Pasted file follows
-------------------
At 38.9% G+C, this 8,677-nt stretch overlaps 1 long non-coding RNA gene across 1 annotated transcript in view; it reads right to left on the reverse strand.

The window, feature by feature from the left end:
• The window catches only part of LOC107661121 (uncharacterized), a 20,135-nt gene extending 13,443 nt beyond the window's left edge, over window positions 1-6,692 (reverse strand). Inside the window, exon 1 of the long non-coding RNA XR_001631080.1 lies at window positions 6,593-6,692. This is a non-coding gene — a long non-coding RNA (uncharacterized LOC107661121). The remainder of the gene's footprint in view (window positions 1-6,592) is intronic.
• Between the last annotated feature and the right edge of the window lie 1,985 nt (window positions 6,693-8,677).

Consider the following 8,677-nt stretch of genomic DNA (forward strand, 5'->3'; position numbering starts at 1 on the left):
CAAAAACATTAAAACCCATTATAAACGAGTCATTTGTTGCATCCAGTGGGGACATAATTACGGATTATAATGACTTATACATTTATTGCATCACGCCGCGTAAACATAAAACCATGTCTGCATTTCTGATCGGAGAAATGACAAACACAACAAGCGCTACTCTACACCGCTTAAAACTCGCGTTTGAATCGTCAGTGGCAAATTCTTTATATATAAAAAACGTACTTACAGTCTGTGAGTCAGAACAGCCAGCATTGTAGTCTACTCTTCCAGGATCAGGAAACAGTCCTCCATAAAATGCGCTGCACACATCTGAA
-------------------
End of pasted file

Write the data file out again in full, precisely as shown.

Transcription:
At 38.9% G+C, this 8,677-nt stretch overlaps 1 long non-coding RNA gene across 1 annotated transcript in view; it reads right to left on the reverse strand.

The window, feature by feature from the left end:
• The window catches only part of LOC107661121 (uncharacterized), a 20,135-nt gene extending 13,443 nt beyond the window's left edge, over window positions 1-6,692 (reverse strand). Inside the window, exon 1 of the long non-coding RNA XR_001631080.1 lies at window positions 6,593-6,692. This is a non-coding gene — a long non-coding RNA (uncharacterized LOC107661121). The remainder of the gene's footprint in view (window positions 1-6,592) is intronic.
• Between the last annotated feature and the right edge of the window lie 1,985 nt (window positions 6,693-8,677).

Consider the following 8,677-nt stretch of genomic DNA (forward strand, 5'->3'; position numbering starts at 1 on the left):
CAAAAACATTAAAACCCATTATAAACGAGTCATTTGTTGCATCCAGTGGGGACATAATTACGGATTATAATGACTTATACATTTATTGCATCACGCCGCGTAAACATAAAACCATGTCTGCATTTCTGATCGGAGAAATGACAAACACAACAAGCGCTACTCTACACCGCTTAAAACTCGCGTTTGAATCGTCAGTGGCAAATTCTTTATATATAAAAAACGTACTTACAGTCTGTGAGTCAGAACAGCCAGCATTGTAGTCTACTCTTCCAGGATCAGGAAACAGTCCTCCATAAAATGCGCTGCACACATCTGAA